The Chicken Came First: The Story of A Farmer, A Produce Hunter, and a Rustic Canyon Chef

By Amelia Schwartz | Jaclyn Warren, Photos of Meredith Bell and Karen Beverlin courtesy of subjects

By

Amelia Schwartz
Jaclyn Warren, Photos of Meredith Bell and Karen Beverlin courtesy of subjects
Rustic Canyon's Roasted Half Chicken
Rustic Canyon's Roasted Half Chicken

For Chef Andy Doubrava, dish composition is more than the recipe alone. The key is finding the best-of-the-best product, and in Los Angeles, a county blessed with excellent farmers markets, there’s no shortage of options. So when building a dish like his roasted half chicken, the Rustic Canyon executive chef collaborates with local produce pros and farmers in order to source ingredients that crank each flavor up a notch (full recipe here)

Naturally, it begins with the chicken. “The chickens that we get come with head and feet on,” Doubrava says. “Sometimes, we’re like, fuck it, we’re gonna keep the feet on.” The Autonomy Farms chicken often surprises diners not only in its presentation but also in its taste—its distinct, gamey chew. “It’s not going to be as tender as a run-of-the-mill Perdue chicken. [It has] a little more bite to it, but it’s immaculate.”

Autonomy Farms is owned and operated by Meredith Bell, a corporate hospitality industry veteran. With no prior farming experience, she launched Autonomy in 2014 and bought 20 acres of Bakersfield land in 2017. “I struggled starting the farm because I lacked the self-confidence in knowing what I was doing. I wanted to do it perfectly,” Bell says. “The product now is so much better than the product we had.” Bell raises and directly sells a variety of livestock through farmers markets and delivery, but for restaurant wholesale, she zeroes in on her chickens. Twice a week, Autonomy Farms delivers the butchered chickens to Rustic Canyon, where Doubrava halves and pan-roasts them in schmaltz.

Inspired by a road trip through South Carolina and Tennessee, Doubrava’s roasted chicken packs sweetness from a carrot purée and a sharp punch from a vinegary hot honey. Doubrava’s secret weapon is radishes thoughtfully selected by Rustic Canyon’s farmers market liaison, Karen Beverlin. As the vice president of local and specialty sales for FreshPoint Southern California (more commonly known as “the produce hunter”), she is tasked with curating Los Angeles farmers markets, selecting products for local chefs, and getting the ingredients into their hands. “What I do is simple,” says Beverlin. “It’s just experiencing the product, listening to what chefs have to say about it, and finding the best one.”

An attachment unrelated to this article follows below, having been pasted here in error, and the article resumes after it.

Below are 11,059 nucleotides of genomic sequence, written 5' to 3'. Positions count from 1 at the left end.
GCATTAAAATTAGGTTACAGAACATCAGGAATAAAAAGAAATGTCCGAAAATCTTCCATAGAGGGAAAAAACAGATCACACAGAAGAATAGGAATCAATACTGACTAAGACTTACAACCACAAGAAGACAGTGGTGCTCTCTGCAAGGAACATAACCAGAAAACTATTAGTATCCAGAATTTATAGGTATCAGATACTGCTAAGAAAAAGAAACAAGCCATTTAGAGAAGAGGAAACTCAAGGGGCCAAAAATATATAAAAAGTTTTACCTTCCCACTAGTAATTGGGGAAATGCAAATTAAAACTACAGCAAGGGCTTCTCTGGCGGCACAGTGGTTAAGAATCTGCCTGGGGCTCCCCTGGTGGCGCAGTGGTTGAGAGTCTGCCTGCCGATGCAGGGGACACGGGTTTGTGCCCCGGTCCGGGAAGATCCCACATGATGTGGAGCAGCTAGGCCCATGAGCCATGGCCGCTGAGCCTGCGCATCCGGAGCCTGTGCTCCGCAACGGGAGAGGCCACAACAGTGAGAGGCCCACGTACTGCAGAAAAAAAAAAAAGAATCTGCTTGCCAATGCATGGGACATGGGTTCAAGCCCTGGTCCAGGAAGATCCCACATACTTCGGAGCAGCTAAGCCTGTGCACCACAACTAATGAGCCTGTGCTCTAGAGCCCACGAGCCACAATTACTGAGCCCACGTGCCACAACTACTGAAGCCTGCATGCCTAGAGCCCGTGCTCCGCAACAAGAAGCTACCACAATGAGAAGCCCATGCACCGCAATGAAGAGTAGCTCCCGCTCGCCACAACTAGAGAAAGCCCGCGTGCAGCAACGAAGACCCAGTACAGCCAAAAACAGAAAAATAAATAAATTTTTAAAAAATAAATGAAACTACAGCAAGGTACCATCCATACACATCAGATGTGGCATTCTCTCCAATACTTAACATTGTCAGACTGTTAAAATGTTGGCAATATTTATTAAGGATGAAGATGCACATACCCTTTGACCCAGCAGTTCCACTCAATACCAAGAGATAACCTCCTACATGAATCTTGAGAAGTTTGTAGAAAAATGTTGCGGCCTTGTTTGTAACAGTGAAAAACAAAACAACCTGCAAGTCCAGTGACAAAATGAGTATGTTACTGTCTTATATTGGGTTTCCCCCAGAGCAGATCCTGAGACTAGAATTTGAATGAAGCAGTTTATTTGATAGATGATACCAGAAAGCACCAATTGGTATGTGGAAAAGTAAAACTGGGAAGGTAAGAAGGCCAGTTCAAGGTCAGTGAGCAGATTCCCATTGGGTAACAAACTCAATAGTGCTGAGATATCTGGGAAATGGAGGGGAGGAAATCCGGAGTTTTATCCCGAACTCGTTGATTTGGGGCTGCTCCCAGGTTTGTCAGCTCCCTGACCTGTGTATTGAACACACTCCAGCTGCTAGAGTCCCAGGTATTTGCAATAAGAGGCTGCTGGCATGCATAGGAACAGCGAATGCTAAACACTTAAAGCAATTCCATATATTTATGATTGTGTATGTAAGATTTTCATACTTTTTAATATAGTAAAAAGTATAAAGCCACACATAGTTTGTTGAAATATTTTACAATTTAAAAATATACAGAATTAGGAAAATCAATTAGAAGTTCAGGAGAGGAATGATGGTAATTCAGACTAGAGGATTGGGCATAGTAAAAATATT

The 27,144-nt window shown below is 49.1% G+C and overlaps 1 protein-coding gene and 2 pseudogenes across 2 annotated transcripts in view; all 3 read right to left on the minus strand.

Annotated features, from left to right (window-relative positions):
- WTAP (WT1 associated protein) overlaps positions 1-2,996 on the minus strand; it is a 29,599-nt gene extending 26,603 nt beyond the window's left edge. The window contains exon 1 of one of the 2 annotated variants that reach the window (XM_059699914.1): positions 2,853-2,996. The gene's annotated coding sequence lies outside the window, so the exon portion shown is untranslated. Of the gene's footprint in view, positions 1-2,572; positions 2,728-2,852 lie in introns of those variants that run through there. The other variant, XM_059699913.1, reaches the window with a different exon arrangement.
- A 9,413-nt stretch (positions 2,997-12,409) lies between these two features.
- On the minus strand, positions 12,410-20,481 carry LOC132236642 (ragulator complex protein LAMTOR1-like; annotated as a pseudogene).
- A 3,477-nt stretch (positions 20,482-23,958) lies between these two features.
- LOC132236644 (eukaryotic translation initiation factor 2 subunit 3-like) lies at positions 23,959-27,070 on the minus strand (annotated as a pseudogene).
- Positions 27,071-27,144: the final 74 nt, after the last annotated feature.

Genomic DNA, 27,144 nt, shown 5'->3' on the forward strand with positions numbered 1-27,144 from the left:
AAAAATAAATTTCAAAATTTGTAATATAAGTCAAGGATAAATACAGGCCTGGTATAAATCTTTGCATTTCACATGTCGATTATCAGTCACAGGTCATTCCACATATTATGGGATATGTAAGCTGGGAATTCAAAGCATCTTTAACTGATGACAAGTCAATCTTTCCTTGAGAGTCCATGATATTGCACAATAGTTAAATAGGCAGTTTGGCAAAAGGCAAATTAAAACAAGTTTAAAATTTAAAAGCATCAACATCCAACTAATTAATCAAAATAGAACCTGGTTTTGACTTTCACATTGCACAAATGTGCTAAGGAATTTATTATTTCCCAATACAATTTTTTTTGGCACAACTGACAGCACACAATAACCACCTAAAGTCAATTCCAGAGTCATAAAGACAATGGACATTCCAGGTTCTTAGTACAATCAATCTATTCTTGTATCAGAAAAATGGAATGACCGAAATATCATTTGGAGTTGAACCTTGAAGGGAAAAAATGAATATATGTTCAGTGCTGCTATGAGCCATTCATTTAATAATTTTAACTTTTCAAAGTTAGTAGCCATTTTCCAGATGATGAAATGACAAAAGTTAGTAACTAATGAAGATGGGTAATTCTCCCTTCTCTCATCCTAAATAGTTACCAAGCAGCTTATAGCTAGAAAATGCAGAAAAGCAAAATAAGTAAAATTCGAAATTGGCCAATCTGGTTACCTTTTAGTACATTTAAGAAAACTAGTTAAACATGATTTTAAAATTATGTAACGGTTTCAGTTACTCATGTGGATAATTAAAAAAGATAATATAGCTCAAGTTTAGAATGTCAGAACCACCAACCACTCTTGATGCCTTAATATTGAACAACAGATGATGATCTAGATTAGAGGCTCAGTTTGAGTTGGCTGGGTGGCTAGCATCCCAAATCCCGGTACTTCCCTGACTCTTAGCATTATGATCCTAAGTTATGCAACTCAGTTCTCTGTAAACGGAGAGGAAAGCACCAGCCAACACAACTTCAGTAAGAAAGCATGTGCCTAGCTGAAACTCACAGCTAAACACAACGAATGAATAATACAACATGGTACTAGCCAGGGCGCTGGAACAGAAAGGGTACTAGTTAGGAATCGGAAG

When choosing the perfect radish for Doubrava’s chicken, Beverlin provided him with several rounds of options. “Feedback from Andy is one of the most important things because he will [as a chef] discover things that I have not,” says Beverlin. “It’s like crowdsourcing. It’s like having this amazing, talented scout who helps me learn about the products.” So Doubrava settled on the tangy, medium-sized honeydew radishes that give the chicken an extra horseradish-like pop. He sprinkles on toasted pecans then sends it out, feet on or off, depending on the day. Doubrava doesn’t set any specific presentation rules. Ultimately, the beauty of the farm-fresh ingredients can hold its own. 

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